New courage to face life after traumatic experiences
In March 1946, eleven months after being released from a concentration camp, Viktor E. Frankl held a series of lectures at the adult education centre in the Vienna workers' district Ottakring. The psychologist, who went on to become world famous, explained his central thoughts on the meaning of life and resilience. Based on his own maxim, ‘Live as if you were living for the second time’, Frankl revealed his basic conviction that being human means ‘being able to be different’ in any situation.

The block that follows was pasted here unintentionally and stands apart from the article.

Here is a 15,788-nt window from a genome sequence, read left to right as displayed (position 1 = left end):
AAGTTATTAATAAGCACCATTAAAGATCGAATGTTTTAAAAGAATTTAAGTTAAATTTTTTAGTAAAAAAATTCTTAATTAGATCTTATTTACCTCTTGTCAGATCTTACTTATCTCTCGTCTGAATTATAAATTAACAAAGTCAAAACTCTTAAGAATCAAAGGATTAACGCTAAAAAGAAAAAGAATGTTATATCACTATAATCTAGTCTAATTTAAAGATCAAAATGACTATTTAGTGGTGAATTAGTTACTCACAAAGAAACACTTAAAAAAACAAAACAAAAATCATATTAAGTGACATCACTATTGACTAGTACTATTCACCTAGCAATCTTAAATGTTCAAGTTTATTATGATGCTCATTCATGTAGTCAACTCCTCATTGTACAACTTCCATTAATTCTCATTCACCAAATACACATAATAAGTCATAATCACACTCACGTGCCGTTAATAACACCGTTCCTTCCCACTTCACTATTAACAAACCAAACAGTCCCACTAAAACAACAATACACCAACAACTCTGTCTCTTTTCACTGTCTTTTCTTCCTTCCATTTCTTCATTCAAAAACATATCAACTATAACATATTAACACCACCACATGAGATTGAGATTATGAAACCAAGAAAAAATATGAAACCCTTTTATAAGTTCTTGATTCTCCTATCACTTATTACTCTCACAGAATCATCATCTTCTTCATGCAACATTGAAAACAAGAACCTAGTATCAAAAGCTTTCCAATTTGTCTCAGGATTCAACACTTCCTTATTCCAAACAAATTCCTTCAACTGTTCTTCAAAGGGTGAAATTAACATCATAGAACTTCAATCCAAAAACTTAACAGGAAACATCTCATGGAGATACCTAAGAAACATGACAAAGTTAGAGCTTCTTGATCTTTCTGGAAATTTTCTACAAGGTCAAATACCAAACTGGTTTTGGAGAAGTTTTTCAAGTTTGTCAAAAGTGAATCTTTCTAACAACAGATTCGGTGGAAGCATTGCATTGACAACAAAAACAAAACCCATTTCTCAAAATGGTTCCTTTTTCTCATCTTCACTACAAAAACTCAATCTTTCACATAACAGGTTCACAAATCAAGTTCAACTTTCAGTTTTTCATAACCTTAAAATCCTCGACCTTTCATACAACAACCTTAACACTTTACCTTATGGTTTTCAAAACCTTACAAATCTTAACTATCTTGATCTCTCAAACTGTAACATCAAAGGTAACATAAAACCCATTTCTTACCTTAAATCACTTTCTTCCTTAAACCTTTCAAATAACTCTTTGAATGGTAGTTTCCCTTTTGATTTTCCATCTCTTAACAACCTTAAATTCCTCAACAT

Strong evidence for this is provided by his own painful experiences of loss, hunger and fear of death, which nevertheless allowed hope, friendship and a sense of purpose to exist in the concentration camp. This theme of Frankl's life continues to be relevant: every crisis also contains an opportunity - namely to put one's own humanity to the test.
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• Gripping contemporary document